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Cassava chips

November 10, 2012

Cassava or manioc (Manihot esculenta, Euphorbiaceae) is the world’s easiest crop to grow. Simply cut the leggy branches into 30 cm sticks and plant them in the soil. The tuberous roots can be harvested after 9-18 months. Cassava chips are similar in taste to potato chips.

This is how we make cassava chips at Dokmai Garden: Peel and wash the tubers to remove the bulk cyanide. Slice the tubers as thin as you can and then throw the slices into a wok with hot soybean oil. After being fried until yellow transfer them to a piece of cardboard to remove excess oil and add salt.

This is a nice tropical snack straight from your monsoon garden. Enjoy the chips with a cold beer and a good friend.

Avoid using large tubers. This is an ideal size.

The best chips are made from thin slices separated from each other before being fried in hot oil.

Since cassava can survive dry conditions, it grows very well here in Chiang Mai and in Esan, making Thailand a major exporter of cassava. Hundreds of millions of tonnes/year are produced worldwide as pig feed or tapioca.

The word ‘cassava’ comes from the West Indian Taino language. ‘Manioc’ is derived from the Tupi language of coastal Brazil.

The plant is protected from hungry animals by the compound linamarin, which looks like a glucose sugar with a cyanide ion attached. Linamarin can release cyanide gas when digested. Cyanide chokes cells by inhibiting the mitochondrial enzyme cytochrome c oxidase. Although there are 99 species of the genus Manihot, all native to tropical and warm America, Manihot esculenta is the most important species for cooking. Like in the species ‘apple’ there are many different cultivars of cassava. The ‘sweet’ (non bitter) ones contain lower concentrations of linamarin, and this linamarin is mostly located to the peel.

Are the chips safe to eat in spite of the cyanide? The NSW Food Authority in Australia recommends consumers not to eat more than 100 g of cassava chips a day. Since levels of cyanide vary a lot due to cultivar (15-400 mg HCN/kg fresh cassava), the limit is set to make sure that even if you eat the most cyanide rich chips you would still be OK. Some ‘sweet’ cassava may only contain 2% of the cyanide content in bitter strains.

A risk assessment has been made by Food standards Australia New Zealand (2008): “Two hundred grams of cassava chips is considered to be a reasonable and possible dietary intake for a 20 kg child in a two hour eating session. Hence 200 g of chips eaten by a 20 kg child equates to 160 mg (8 mg/kg bw) linamarin (or 0.15 mg/kg bw available HCN)”. The deadly dose is 60 times higher (9 mg HCN/kg body weight), i.e. it would be dangerous if the child manages to swallow 12 kg (120 bags) in two hours.

Cyanogenic glycosides can be found in marzipan, bamboo shoots and cherries too. Variation in food ingredients is a recipe for joy and health.

Text: Eric Danell

Photo: Eric Danell & Anna Kiss

5 Comments leave one →
  1. November 11, 2012 7:42 AM

    Please tell us about other ways to eat Cassava, just in case we run out of beer or friends to share with.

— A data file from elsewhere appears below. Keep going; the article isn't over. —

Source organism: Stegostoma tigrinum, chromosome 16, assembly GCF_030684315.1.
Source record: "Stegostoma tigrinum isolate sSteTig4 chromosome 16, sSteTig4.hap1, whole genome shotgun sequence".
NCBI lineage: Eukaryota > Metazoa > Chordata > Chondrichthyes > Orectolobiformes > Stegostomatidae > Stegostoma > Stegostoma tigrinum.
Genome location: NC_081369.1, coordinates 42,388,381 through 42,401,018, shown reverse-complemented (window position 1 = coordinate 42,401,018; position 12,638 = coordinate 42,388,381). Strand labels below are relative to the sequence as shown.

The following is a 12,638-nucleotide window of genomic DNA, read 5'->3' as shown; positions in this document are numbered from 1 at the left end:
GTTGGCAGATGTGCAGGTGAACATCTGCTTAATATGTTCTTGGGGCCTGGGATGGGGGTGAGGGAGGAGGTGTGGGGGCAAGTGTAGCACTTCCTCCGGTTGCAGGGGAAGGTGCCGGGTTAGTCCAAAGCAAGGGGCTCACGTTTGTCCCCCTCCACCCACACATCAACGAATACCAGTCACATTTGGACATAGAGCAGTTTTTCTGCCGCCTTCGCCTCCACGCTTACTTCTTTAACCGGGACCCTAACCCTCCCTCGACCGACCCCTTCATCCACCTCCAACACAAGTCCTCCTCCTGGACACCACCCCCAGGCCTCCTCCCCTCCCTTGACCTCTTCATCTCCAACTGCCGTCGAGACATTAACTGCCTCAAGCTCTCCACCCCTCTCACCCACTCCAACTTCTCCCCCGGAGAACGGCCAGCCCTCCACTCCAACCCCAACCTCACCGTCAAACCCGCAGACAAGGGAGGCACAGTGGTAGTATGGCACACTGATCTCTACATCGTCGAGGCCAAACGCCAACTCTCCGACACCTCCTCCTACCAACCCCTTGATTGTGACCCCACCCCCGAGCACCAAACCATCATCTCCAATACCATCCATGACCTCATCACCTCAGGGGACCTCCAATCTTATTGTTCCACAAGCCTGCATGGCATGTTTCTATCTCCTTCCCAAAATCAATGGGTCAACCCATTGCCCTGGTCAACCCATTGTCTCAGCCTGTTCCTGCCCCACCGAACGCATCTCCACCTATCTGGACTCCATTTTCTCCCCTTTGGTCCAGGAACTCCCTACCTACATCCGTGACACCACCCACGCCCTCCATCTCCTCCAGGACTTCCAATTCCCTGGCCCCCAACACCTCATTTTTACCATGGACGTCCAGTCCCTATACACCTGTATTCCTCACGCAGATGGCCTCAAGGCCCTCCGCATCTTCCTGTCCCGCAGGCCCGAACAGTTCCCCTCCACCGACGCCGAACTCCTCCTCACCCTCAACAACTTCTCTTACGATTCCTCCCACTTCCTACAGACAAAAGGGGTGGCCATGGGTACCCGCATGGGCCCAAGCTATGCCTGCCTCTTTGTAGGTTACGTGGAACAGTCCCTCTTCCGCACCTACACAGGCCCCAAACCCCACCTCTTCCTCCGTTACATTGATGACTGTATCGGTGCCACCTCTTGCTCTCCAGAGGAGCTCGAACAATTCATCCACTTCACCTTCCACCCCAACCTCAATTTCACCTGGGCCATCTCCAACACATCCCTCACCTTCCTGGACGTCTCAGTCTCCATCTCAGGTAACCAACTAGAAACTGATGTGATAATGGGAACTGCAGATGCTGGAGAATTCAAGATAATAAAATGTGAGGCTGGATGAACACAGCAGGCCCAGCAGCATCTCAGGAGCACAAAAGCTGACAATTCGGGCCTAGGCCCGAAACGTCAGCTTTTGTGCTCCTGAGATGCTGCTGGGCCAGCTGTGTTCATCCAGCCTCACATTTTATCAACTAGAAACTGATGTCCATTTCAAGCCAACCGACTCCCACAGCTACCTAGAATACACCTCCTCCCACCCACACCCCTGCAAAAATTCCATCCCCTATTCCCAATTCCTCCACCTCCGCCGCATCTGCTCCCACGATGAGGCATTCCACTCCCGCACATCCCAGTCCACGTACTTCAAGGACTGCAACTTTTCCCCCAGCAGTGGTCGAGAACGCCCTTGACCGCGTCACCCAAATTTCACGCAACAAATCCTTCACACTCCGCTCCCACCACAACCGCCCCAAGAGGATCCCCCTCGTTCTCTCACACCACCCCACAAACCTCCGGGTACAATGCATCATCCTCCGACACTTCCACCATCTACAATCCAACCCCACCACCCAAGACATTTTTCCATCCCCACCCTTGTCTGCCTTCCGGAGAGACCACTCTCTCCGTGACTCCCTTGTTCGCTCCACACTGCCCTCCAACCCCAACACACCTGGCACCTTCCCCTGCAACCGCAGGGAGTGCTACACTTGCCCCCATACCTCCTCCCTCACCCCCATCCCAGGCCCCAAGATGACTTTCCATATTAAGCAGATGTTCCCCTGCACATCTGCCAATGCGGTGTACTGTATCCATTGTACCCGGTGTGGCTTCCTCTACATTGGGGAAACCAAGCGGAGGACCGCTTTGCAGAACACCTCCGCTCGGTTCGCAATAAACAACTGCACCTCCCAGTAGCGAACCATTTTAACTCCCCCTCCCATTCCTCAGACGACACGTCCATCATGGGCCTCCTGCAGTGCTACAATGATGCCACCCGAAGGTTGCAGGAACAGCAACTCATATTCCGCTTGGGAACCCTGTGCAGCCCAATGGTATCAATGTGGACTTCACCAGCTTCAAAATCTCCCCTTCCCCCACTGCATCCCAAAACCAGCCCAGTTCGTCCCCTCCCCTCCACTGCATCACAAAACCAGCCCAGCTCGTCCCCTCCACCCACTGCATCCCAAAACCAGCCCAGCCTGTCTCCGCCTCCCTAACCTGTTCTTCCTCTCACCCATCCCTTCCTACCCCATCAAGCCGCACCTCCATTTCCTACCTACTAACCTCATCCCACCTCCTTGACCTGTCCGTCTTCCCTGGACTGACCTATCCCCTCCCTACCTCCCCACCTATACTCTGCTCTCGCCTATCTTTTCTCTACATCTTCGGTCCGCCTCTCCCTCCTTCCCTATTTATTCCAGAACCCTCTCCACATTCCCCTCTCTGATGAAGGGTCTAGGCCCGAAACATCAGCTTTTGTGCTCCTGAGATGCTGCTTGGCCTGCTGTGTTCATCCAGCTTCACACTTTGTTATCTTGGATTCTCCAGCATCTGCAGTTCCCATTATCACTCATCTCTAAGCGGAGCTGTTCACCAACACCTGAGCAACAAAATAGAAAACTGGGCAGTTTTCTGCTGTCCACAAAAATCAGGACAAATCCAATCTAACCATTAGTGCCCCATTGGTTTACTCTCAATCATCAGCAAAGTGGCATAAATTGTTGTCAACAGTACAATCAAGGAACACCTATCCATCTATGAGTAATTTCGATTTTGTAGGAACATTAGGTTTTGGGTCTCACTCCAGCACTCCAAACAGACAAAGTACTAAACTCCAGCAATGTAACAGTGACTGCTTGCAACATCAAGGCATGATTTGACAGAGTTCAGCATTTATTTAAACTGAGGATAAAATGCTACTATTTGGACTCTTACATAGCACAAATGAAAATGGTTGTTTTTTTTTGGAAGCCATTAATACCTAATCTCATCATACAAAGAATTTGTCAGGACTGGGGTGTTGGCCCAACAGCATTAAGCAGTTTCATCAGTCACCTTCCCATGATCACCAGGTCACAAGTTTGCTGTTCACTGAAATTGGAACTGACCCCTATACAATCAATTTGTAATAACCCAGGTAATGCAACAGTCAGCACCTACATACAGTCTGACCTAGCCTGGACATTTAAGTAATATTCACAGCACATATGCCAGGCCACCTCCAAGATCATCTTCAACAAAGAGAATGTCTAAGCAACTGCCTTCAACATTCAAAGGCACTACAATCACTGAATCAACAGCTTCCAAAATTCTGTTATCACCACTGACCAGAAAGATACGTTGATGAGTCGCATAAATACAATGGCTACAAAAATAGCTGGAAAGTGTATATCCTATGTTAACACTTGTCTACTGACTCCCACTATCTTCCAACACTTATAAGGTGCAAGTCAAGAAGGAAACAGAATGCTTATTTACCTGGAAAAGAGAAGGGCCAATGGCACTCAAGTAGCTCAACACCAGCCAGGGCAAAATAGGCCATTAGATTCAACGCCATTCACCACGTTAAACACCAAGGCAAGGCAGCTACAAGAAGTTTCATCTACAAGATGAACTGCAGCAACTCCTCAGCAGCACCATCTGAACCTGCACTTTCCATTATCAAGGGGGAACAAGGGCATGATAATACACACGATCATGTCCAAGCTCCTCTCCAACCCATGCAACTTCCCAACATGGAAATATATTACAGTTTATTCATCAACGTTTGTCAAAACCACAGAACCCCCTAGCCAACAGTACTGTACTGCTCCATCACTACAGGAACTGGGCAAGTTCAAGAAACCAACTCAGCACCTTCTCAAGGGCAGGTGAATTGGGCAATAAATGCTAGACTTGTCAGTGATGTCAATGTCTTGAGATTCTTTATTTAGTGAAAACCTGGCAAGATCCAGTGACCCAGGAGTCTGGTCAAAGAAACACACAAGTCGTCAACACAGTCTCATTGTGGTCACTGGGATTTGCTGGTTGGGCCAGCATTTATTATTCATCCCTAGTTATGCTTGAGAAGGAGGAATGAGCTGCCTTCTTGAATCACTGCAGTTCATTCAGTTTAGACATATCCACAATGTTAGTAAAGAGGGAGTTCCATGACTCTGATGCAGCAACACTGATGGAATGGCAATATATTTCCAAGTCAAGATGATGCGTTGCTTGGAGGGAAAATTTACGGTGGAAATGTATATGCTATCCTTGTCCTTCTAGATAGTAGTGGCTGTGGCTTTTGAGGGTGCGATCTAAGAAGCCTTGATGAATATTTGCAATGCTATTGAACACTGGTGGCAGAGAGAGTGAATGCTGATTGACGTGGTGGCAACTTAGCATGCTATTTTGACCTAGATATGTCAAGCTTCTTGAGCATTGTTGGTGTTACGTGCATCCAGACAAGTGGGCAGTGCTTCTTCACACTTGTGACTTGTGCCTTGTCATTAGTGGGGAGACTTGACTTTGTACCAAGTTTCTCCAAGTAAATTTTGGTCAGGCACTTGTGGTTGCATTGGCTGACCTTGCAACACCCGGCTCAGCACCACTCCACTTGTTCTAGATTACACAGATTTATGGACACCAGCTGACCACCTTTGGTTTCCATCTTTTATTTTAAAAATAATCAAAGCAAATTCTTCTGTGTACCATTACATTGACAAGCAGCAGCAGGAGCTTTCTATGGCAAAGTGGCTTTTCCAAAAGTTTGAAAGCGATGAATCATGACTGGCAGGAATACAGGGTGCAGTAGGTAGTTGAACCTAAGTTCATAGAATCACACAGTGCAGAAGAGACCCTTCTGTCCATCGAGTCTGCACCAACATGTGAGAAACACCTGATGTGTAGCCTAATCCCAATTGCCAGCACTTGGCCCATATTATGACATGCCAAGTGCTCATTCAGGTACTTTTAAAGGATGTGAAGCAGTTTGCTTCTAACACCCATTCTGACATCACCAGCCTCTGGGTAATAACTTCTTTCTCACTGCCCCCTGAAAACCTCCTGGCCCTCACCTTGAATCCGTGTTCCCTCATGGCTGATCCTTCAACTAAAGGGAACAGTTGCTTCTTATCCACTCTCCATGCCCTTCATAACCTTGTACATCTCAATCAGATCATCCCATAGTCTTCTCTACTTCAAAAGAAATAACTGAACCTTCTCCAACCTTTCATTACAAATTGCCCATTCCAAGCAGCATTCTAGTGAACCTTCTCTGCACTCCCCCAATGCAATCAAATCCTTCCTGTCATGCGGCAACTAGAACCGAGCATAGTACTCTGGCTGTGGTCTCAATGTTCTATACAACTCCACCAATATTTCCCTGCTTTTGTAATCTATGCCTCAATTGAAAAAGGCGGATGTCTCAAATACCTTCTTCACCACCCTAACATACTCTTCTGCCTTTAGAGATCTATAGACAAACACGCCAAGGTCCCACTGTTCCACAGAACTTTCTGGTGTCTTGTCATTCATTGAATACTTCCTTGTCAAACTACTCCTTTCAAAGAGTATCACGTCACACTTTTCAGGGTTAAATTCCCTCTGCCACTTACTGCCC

Also FAO expects very high prices for food late in 2013 due to crops failures in the USA & elsewhere resulting from Global Warming. To help avoid famine shouldn’t we be asking landholders to grow as much food as possible in the coming year and turn weedscapes and lawns into fields of food?
    If so what would you suggest, Cassava maybe or perhaps Maize?

    • November 11, 2012 9:13 PM

      Absolutely, there is plenty of land around Chiang Mai which is crowded with south American mimosas and hardly anything else. Cassava is an excellent choice due to simple growing techniques, modest water and soil requirements, ability to withstand many insects and a potato-like taste.

      As to recipes, do anything with it you would do with potato. I shall try some more recipes and keep you updated.

      Breadfruit is another simple crop, but more adapted to hot (15°C and up) and moist climate.


    • November 15, 2012 11:54 PM

      Dear Ricky,

      We tried making pressed cassava, similar to that of pressed potatoes. As it turns out, boiling the cassava for a long time brings out a fragrance of burnt sugar, which is appealing for making dessert but not for a main course. When we tried to press the pieces of cassava they turned out to be very hard, and clogged the holes. The small amount we managed to press was very tasty though, with a gravy from making Swedish meatballs.

      Eric and Zak

  2. November 11, 2012 9:01 AM

    I want to be clear about the ‘peel and wash the tubers to remove the bulk cyanide.” Exactly how is this done? It implies that the cyanide is concentrated on the outside of the tuber and that a rinse with water will get rid of most of it. Is this true?

    Cassava grows well in Hawaii, but as far as i know it is not grown commercially, but as an ornamental.

    • November 11, 2012 9:15 PM

      If you have a ‘sweet’, i.e. a non-bitter variety, then the majority of cyanide is located in the peel. Remove it and wash the surface and you should be OK.

      Cheers, Eric

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